Older influences

Sophomore details growing up with aged parents

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Older influences

Story by Stephanie Jumper, staff writer

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Beginning from the earliest moments of my childhood, I always sensed there was something different about my parents. It wasn’t how my mother smothered my three-year-old head with nauseating amounts of hair bows. Several of my classmates struggled with the same dilemma. It wasn’t my dad’s staggering height although that never aided in his blending in with other parents. I knew they were unusual , but I realized it lied in areas other than their habits and height.  

Instead, I concluded it was how my mom’s eye wrinkles solidified when she laughed. It was my dad’s salt and pepper hair that lightened with each argument at work. Eventually, through extensive analysis, toward the end of preschool I cracked the code as to what made them stand out.

They’re old.

My mom and dad brought me into this world when they were at the ripe ages of 42 and 43 respectively, and I’d be lying if I said their birthdates didn’t show in their sense of self. 

My father is the embodiment of that cane-welding grumpy old man nagging the neighborhood misfits to get off his lawn. He has an opinion on everything and will not hesitate to share his feelings if provoked. Think of soccer moms, except trade in minivans and entitlement with pickup trucks and a disdain for what the world has become. 

My mom, on the other hand, takes a more humorous approach to her age. She’s the good natured senior amazed by any new advancement in technology. To her, cell phones still sound straight out of science fiction. The thought of man walking on the moon astounds her every bit as much as when she saw it on a greyscale screen in 1969.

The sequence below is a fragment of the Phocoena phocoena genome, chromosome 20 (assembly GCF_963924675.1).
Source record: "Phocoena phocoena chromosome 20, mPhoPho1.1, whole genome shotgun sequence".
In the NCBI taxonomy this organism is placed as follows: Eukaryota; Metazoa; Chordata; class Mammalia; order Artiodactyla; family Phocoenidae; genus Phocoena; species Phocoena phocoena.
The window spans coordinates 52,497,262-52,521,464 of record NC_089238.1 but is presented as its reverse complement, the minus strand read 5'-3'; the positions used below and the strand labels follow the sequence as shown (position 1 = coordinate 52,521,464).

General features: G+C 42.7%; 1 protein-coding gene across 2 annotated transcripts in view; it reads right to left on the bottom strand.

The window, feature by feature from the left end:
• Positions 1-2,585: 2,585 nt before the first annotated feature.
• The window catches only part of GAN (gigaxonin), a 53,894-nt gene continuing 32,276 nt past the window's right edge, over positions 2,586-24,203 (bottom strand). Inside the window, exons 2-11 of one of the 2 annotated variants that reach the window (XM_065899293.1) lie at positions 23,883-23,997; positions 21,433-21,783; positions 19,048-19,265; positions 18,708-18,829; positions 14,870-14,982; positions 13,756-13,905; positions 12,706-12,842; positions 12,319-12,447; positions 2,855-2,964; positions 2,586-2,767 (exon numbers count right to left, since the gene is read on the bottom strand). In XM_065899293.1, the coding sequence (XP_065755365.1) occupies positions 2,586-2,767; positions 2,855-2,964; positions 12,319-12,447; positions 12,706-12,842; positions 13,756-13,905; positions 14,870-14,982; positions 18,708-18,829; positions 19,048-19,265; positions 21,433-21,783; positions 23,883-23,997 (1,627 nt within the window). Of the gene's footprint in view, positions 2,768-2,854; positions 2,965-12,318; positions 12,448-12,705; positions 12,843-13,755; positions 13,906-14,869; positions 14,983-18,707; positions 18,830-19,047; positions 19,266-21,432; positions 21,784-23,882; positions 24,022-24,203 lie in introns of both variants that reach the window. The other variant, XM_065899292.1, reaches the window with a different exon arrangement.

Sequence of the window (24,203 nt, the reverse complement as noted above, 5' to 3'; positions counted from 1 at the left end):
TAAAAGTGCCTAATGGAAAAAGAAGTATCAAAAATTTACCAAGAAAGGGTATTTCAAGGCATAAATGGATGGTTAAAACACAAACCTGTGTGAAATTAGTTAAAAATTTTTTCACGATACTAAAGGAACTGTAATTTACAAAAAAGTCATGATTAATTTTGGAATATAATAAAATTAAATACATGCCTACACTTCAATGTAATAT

As being an only child meant having few youthful influences, I adopted many of their personality traits. However, their trademark behaviors were off putting coming from a five-year-old. My dad’s remarks on the economy, while acceptable from an irritable, old man, were strange when recited in my squeaky preschool voice. 

While my classmates entertained themselves with frivolous matters like finger painting, I took up ranting in the style of my father and devouring obscure educational magazines like my mother. These practices attracted few friends. It only further pushed  them away, creating a barrier between me and any organic social interaction. 

This lack of communication skills followed me throughout elementary school. I viewed roller coasters as death traps since my parents’ inability to withstand heat made amusement park trips frustrating. My dad’s infatuation with “Les Miserables” resulted in my tendency to sing about the French Revolution whilst frolicking along the playground. I was more than weird and friendless. Now, I was weird, friendless and suspected of starting an uprising. 

Upon realization of my quirks, my first response was not to improve connections with others. Rather, it was to further isolate myself from my peers. My social skills remained stagnant, an awkward imitation of the people I looked up to most.

However, given time, I learned how to carry a conversation without giving away my upbringing. I discovered that a simple wave or head nod directed at classmates was far more helpful in making friends than reiterating my dad’s opinion of the day. Slowly but surely, I broke out of my parents’ shell. I found an identity other than the child with an odd interest in cell phones and the stock market.

As my dad’s hair grows more gray and my mom ages into her facial features, I evolve further as a unique being with individual thoughts, actions and opinions. My social skills are a work in progress, but I’d like to think I’ve come a long way from the economy-obsessed kid who finally discovered her parents’ birth years.  

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